Legislators in Oman continue to negotiate over the country’s booze laws, after the Shura Council endorsed an outright ban with an 84% vote. Despite the obvious enthusiasm in the lower electoral body, the stiff law has been a tougher sell to high officials. One official told Gulf News Monday that there were no plans to institute the ban, but that other regulations may be considered. Consuming and selling alcohol is highly discouraged in many Muslim communities.
The Shura initially passed the ban in December, and became an immediate lightning rod for the country’s attention. The Times of Oman even wrote that coverage of the ban proposal drove traffic to an all-time high. Their investigation also suggested that the ban was relatively popular: over 90% of polled readers supported banning alcohol in Oman, and three out of every four Facebook comments on ban-related articles expressed similar sentiments. While Oman doesn’t have a particularly advanced drinking culture, the number of people seeking treatment for alcohol dependency has increased in recent years. Nonetheless, many who opposed the ban pointed to U.S. history to illustrate that prohibitions lead to more chaos, not less.
But public approval for strict alcohol policies hasn’t forced the government’s hand. It seems likely that the prime motivator here is economic. Oman has been making significant strides in tourism, frequently snagging slots on must-see lists. Insiders believe its relative political calm may win over travelers who feel intimidated by its more turbulent neighbors, or who can’t quite afford the pleasures of Doha or Dubai. So far, Oman’s optimism about international tourism is backed up by stats: from 2014-2015, visitors to the country increased by a staggering 12%.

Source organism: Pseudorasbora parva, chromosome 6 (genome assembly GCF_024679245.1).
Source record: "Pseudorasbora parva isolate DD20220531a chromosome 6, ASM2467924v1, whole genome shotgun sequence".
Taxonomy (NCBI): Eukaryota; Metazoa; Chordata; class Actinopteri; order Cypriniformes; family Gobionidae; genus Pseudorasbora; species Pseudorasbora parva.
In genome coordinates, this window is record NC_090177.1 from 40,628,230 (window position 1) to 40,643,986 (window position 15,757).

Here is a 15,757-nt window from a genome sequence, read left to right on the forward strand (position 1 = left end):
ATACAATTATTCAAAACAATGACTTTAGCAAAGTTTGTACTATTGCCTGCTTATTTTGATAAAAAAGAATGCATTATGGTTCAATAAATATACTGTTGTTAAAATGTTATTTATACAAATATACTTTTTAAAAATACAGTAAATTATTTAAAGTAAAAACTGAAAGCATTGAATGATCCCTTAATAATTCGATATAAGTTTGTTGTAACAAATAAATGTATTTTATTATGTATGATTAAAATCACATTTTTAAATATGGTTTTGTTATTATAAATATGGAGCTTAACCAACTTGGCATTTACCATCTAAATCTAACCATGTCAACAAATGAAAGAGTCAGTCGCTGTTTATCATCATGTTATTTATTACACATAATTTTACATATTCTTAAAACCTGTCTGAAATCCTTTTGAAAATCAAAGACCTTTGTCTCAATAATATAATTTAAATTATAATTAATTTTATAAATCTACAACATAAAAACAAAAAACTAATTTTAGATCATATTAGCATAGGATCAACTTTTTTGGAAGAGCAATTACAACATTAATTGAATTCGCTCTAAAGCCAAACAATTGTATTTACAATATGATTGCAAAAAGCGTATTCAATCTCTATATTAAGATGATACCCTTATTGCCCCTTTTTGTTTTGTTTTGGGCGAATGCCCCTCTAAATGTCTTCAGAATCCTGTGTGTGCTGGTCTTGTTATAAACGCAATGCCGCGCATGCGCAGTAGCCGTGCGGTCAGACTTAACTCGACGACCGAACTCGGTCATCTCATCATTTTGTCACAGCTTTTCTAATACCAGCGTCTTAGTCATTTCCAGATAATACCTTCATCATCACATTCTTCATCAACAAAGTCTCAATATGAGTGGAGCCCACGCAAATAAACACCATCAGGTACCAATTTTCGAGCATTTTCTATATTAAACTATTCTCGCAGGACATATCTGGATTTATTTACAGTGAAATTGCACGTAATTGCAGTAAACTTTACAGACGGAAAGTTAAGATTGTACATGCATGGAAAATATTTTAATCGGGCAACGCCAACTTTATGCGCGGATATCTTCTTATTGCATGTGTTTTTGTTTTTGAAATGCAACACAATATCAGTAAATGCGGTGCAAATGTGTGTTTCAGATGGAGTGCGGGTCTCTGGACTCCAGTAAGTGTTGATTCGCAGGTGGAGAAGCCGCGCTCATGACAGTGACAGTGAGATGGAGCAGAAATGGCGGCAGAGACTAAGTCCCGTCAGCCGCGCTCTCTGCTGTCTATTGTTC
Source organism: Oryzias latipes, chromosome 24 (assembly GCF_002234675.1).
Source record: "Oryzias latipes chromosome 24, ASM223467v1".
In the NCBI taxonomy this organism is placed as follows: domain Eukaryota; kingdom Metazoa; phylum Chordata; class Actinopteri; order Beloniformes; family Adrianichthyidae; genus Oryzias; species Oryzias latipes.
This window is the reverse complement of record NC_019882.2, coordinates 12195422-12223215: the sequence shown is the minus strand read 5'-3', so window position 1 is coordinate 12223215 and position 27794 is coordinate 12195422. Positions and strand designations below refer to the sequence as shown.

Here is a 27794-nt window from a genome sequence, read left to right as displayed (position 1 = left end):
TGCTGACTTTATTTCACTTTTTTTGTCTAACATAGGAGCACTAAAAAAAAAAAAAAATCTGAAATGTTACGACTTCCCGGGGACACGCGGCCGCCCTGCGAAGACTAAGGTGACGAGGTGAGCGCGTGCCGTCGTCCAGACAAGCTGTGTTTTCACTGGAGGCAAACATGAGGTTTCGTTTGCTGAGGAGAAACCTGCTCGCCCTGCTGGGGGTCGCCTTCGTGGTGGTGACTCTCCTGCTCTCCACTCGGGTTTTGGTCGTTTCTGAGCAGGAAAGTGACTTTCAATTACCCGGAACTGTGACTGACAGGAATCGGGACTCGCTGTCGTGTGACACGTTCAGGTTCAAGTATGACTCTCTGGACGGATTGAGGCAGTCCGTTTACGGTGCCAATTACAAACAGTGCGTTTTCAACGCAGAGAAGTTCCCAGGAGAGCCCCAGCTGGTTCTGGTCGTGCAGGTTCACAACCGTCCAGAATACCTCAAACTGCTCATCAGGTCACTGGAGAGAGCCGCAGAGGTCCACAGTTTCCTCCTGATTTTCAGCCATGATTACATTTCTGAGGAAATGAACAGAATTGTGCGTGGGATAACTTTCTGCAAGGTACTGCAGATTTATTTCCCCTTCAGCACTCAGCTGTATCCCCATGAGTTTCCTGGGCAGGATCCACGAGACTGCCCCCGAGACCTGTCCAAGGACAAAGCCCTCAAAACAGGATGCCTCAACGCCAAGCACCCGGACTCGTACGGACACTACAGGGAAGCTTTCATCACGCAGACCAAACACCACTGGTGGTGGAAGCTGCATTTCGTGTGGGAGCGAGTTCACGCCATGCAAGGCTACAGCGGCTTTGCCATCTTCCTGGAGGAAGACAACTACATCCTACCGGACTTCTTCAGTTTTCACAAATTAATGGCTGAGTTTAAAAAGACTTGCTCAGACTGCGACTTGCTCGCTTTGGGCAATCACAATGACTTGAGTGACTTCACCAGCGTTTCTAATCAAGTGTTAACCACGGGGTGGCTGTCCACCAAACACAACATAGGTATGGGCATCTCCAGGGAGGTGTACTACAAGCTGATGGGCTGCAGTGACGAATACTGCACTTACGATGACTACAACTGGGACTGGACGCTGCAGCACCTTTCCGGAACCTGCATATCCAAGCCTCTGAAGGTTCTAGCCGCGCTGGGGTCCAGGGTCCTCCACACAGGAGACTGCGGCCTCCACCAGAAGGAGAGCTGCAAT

Of course, tourists tend to imbibe like they’re off the clock. The most enthusiastic supporters of a potential booze ban say that dry laws could actually boost tourism, since visitors will appreciate giving their body a break while soaking in the sights. There are certainly examples that suggest otherwise: when alcohol was outlawed in certain areas of Qatar in 2011, several restaurants that catered to foreigners shuttered after major profit loss. But it’s also true that Oman tourism is based on cultural exploration rather than revelry, so visitors may be more willing to accept local ordinances. Still, in light of low oil prices, officials are presumably reluctant to experiment with such a sizable chunk of Oman’s GDP.
Whether or not alcohol availability would affect international business and investment is a relative draw. The United Arab Emirates have consciously tailored their laws to be friendly to foreign businesses, and in turn have the most relaxed alcohol laws in the Persian Gulf. But Saudi Arabia’s strict, allover ban has hardly slowed down business there.
There will be a black market for alcohol in Oman regardless of the laws there, and the penalties are likely to be less stiff for non-Muslims. In this way, the people who stand to be hurt most by any such laws laws in Oman may well be alcoholics themselves: the more that anti-alcohol attitudes are codified into law, the less accessible support will be.